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Talking Storytime

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This week’s letter was Q for Questions and Talking. Talking is an early literacy practice, and I wanted to model how it fits into reading aloud. With that in mind, instead of choosing books about talking, I chose books that would cause talking and questions. Yes, you guessed it: we went wordless. I turned the pages and asked helping questions, but I let the storytimers tell the stories based on what they saw. I didn’t even bring out the flannelboard; I wanted to have an extremely personal, no-prop, no-distance experience.

We read:

Run, Dog! by Cecile Boyer

A yellow dog chases a ball through a park filled with deep blue silhouette people, pink and purple pigeons, and a zoo with a blue elephant. Readers can follow the ball’s trajectory through every turn of the third- and half-sized pages. On each full size spread, a different person throws the ball and says one word to the dog, such as run, go, or fetch. The story itself is wordless.

Concepts: Talking, action words

Where’s Walrus? by Stephen Savage

Bored Walrus escapes from the pool at the zoo and befuddles his keeper by hiding in plain sight all over town. An extremely simplified version of a look-and-find, this adventure allows kids to pick Walrus out of a lineup of similar shapes and colors. I prefaced this story by telling the kids since we were talking today, they had to tell me where Walrus was, not just point to him.

Concepts: Same/different

Bee & Bird by Craig Frazier

A bee and a bird take a trip that illustrates the difference made in perceived size of objects by viewer perspective. In other words, things look smaller from farther away. The one issue I have with this book is explaining the spread where the truck appears to be driving on a cow. It just takes too long in the middle of the story.

Concepts: Visual perspective, size

Action Songs:

Jumping and Counting by Jim Gill

Stick to the Glue by Jim Gill

Craft: Bee Bs or B Bees, whichever you prefer

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We made bees out of Bs to go with the bee in Bee & Bird. It’s photocopied Bs on yellow paper glued to white cardstock. The wings are scalloped hearts made on the die cut machine, the stripes are black construction paper strips left over from the shape bugs, all topped off with pipe cleaner antennae.

How It Went:

I know that some librarians use wordless books all the time, and I also know that some are terrified of using them. I don’t know the source of that fear. Is it fear that the kids won’t be able to follow the story from pictures alone? Is it that the librarian doesn’t know how to present a wordless book? Is it that the librarian is of the “kids should sit down and shut the heck up while I read” school of storytime? Anyone have thoughts on this?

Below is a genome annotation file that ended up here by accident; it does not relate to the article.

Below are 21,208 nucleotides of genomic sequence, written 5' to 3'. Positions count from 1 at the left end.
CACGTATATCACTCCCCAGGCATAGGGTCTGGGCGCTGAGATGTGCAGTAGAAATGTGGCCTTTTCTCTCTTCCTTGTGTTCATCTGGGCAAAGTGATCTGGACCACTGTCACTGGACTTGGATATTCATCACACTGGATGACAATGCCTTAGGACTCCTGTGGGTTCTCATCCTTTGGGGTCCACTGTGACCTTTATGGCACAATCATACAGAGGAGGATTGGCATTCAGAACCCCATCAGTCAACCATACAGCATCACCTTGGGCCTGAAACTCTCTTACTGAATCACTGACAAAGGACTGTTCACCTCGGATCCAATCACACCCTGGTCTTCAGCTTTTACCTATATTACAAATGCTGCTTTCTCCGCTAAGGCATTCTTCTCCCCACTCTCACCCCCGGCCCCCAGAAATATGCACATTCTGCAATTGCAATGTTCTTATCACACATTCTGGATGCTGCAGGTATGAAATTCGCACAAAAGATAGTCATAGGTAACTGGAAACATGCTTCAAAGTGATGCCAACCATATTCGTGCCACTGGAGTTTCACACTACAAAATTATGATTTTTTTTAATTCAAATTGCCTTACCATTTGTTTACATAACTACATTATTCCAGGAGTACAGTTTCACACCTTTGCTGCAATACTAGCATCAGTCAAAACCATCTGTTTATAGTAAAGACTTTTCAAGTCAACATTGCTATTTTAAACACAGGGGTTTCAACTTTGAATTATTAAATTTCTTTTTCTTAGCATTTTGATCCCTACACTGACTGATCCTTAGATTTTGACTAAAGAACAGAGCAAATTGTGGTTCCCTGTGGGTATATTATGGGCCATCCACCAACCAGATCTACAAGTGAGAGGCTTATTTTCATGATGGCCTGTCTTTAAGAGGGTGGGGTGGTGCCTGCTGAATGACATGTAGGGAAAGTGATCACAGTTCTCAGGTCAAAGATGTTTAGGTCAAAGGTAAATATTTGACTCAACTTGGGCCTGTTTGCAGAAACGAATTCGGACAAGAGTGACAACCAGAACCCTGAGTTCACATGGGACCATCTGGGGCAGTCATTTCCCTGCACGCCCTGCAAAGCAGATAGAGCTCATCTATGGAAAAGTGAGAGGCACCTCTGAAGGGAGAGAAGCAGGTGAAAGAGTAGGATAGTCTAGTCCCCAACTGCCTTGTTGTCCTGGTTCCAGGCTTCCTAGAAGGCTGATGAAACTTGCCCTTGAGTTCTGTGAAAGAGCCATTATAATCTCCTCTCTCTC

Anyway, we had a blast with this theme. I used extremely simple books. I expected to get a lot of out-there quotes from the kids, but actually, I didn’t. They had zero trouble telling the story from the pictures in Run, Dog!, and even asked some great questions like, “Why do the strangers keep throwing the ball for the dog? That’s not their dog!” Good point, kids. They got a little concerned on the page where the dog is near the street, too. Smart safety thoughts, kids! Finding Walrus is extremely easy, but coming up with some of the words for where he’s hiding isn’t. For example, he’s pretending to be a mannequin at one point, and no one knew that word, so I told them. On the other hand, we had a right-at-two-year-old who got into it, giving one word answers about what Walrus was doing like, (points at Walrus) “Dancing!” The kids were also great at reasoning out what they were seeing in Bee & Bird, although at one point when the characters are in front of a white area, one girl said, “It’s an elephant!” and when I said, “Do you think so? Well, let’s think about this. Are elephants white?”, she said, “Oh. No, they’re blue.” To be fair, the one in the dog book was definitely bright blue.

I couldn’t find/think up any action songs about talking, so I just picked some that would require a lot of jumping up and down. I’m going to try to go more in this direction. Not everything in storytime needs to match the theme of the day. It’s only important that the kids are getting something out of storytime. Themes really should only serve as a way to organize your thoughts as a presenter if that method works for you.

The bee Bs were a huge hit because of the name. It’s a pun even preschoolers can understand, and they loved saying, “Bee B! Bee B!” over and over.

Next week: either Sight Words or Music. I have everything I need to do either one and can’t decide which to do first.

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